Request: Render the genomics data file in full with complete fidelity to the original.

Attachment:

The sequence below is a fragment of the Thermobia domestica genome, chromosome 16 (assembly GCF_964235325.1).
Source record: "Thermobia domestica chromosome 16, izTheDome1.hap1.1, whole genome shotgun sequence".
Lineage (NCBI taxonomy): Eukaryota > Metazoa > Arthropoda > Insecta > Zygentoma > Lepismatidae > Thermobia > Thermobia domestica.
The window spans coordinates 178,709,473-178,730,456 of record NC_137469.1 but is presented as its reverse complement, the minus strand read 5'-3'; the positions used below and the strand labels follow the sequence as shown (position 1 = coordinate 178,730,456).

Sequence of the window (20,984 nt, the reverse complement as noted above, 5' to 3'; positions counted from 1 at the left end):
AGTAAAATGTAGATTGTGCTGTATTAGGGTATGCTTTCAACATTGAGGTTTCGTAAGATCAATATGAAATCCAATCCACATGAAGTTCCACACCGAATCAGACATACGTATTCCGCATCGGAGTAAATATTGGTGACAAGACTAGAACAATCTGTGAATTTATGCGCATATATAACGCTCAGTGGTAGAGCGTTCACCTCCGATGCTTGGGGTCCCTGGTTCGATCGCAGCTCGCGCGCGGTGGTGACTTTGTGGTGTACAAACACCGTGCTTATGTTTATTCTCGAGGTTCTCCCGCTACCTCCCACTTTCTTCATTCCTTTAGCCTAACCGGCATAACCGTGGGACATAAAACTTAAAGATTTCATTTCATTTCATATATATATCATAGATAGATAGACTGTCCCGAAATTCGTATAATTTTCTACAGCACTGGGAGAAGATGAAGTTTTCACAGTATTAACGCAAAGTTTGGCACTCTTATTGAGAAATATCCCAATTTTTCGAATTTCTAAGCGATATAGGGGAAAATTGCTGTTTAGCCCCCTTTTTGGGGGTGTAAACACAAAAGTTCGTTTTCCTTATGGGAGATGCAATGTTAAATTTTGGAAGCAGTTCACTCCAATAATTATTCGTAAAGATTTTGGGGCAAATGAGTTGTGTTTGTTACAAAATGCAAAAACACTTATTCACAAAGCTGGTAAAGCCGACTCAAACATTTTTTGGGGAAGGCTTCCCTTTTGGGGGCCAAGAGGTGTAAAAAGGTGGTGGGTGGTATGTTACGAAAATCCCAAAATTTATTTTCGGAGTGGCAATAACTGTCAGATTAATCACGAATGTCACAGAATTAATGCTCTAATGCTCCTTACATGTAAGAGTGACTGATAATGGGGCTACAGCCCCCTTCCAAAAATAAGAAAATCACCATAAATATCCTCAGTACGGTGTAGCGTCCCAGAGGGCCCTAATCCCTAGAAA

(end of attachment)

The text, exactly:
The sequence below is a fragment of the Thermobia domestica genome, chromosome 16 (assembly GCF_964235325.1).
Source record: "Thermobia domestica chromosome 16, izTheDome1.hap1.1, whole genome shotgun sequence".
Lineage (NCBI taxonomy): Eukaryota > Metazoa > Arthropoda > Insecta > Zygentoma > Lepismatidae > Thermobia > Thermobia domestica.
The window spans coordinates 178,709,473-178,730,456 of record NC_137469.1 but is presented as its reverse complement, the minus strand read 5'-3'; the positions used below and the strand labels follow the sequence as shown (position 1 = coordinate 178,730,456).

Sequence of the window (20,984 nt, the reverse complement as noted above, 5' to 3'; positions counted from 1 at the left end):
AGTAAAATGTAGATTGTGCTGTATTAGGGTATGCTTTCAACATTGAGGTTTCGTAAGATCAATATGAAATCCAATCCACATGAAGTTCCACACCGAATCAGACATACGTATTCCGCATCGGAGTAAATATTGGTGACAAGACTAGAACAATCTGTGAATTTATGCGCATATATAACGCTCAGTGGTAGAGCGTTCACCTCCGATGCTTGGGGTCCCTGGTTCGATCGCAGCTCGCGCGCGGTGGTGACTTTGTGGTGTACAAACACCGTGCTTATGTTTATTCTCGAGGTTCTCCCGCTACCTCCCACTTTCTTCATTCCTTTAGCCTAACCGGCATAACCGTGGGACATAAAACTTAAAGATTTCATTTCATTTCATATATATATCATAGATAGATAGACTGTCCCGAAATTCGTATAATTTTCTACAGCACTGGGAGAAGATGAAGTTTTCACAGTATTAACGCAAAGTTTGGCACTCTTATTGAGAAATATCCCAATTTTTCGAATTTCTAAGCGATATAGGGGAAAATTGCTGTTTAGCCCCCTTTTTGGGGGTGTAAACACAAAAGTTCGTTTTCCTTATGGGAGATGCAATGTTAAATTTTGGAAGCAGTTCACTCCAATAATTATTCGTAAAGATTTTGGGGCAAATGAGTTGTGTTTGTTACAAAATGCAAAAACACTTATTCACAAAGCTGGTAAAGCCGACTCAAACATTTTTTGGGGAAGGCTTCCCTTTTGGGGGCCAAGAGGTGTAAAAAGGTGGTGGGTGGTATGTTACGAAAATCCCAAAATTTATTTTCGGAGTGGCAATAACTGTCAGATTAATCACGAATGTCACAGAATTAATGCTCTAATGCTCCTTACATGTAAGAGTGACTGATAATGGGGCTACAGCCCCCTTCCAAAAATAAGAAAATCACCATAAATATCCTCAGTACGGTGTAGCGTCCCAGAGGGCCCTAATCCCTAGAAA